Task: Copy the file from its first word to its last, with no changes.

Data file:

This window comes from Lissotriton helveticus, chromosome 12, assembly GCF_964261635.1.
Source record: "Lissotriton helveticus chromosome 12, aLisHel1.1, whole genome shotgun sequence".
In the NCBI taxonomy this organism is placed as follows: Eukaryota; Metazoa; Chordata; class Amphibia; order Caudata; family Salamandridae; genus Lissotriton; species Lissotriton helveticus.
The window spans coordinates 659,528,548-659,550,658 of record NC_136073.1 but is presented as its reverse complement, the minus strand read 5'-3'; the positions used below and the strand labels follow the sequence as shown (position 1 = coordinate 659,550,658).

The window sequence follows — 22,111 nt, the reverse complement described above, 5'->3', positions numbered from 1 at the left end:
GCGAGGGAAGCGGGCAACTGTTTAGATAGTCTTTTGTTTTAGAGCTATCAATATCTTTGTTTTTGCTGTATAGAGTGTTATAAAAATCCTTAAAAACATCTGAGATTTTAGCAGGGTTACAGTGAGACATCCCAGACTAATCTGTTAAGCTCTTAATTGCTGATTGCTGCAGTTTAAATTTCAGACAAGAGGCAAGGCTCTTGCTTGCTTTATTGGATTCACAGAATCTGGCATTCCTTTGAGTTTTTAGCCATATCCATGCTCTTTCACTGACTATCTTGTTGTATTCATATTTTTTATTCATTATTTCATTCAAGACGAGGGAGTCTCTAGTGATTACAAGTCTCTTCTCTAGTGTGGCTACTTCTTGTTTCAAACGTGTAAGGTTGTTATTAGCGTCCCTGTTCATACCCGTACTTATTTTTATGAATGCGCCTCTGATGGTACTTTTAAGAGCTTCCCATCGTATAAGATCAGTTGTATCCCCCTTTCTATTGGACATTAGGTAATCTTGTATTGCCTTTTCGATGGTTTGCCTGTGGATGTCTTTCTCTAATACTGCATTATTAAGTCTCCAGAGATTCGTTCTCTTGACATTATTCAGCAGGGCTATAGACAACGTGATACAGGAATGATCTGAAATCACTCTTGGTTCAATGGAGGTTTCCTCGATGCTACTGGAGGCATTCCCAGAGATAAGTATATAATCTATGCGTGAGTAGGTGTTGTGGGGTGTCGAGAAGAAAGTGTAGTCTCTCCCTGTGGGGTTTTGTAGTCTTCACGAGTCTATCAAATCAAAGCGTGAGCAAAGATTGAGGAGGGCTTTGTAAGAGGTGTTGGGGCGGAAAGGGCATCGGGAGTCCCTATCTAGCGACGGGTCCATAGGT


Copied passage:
This window comes from Lissotriton helveticus, chromosome 12, assembly GCF_964261635.1.
Source record: "Lissotriton helveticus chromosome 12, aLisHel1.1, whole genome shotgun sequence".
In the NCBI taxonomy this organism is placed as follows: Eukaryota; Metazoa; Chordata; class Amphibia; order Caudata; family Salamandridae; genus Lissotriton; species Lissotriton helveticus.
The window spans coordinates 659,528,548-659,550,658 of record NC_136073.1 but is presented as its reverse complement, the minus strand read 5'-3'; the positions used below and the strand labels follow the sequence as shown (position 1 = coordinate 659,550,658).

The window sequence follows — 22,111 nt, the reverse complement described above, 5'->3', positions numbered from 1 at the left end:
GCGAGGGAAGCGGGCAACTGTTTAGATAGTCTTTTGTTTTAGAGCTATCAATATCTTTGTTTTTGCTGTATAGAGTGTTATAAAAATCCTTAAAAACATCTGAGATTTTAGCAGGGTTACAGTGAGACATCCCAGACTAATCTGTTAAGCTCTTAATTGCTGATTGCTGCAGTTTAAATTTCAGACAAGAGGCAAGGCTCTTGCTTGCTTTATTGGATTCACAGAATCTGGCATTCCTTTGAGTTTTTAGCCATATCCATGCTCTTTCACTGACTATCTTGTTGTATTCATATTTTTTATTCATTATTTCATTCAAGACGAGGGAGTCTCTAGTGATTACAAGTCTCTTCTCTAGTGTGGCTACTTCTTGTTTCAAACGTGTAAGGTTGTTATTAGCGTCCCTGTTCATACCCGTACTTATTTTTATGAATGCGCCTCTGATGGTACTTTTAAGAGCTTCCCATCGTATAAGATCAGTTGTATCCCCCTTTCTATTGGACATTAGGTAATCTTGTATTGCCTTTTCGATGGTTTGCCTGTGGATGTCTTTCTCTAATACTGCATTATTAAGTCTCCAGAGATTCGTTCTCTTGACATTATTCAGCAGGGCTATAGACAACGTGATACAGGAATGATCTGAAATCACTCTTGGTTCAATGGAGGTTTCCTCGATGCTACTGGAGGCATTCCCAGAGATAAGTATATAATCTATGCGTGAGTAGGTGTTGTGGGGTGTCGAGAAGAAAGTGTAGTCTCTCCCTGTGGGGTTTTGTAGTCTTCACGAGTCTATCAAATCAAAGCGTGAGCAAAGATTGAGGAGGGCTTTGTAAGAGGTGTTGGGGCGGAAAGGGCATCGGGAGTCCCTATCTAGCGACGGGTCCATAGGT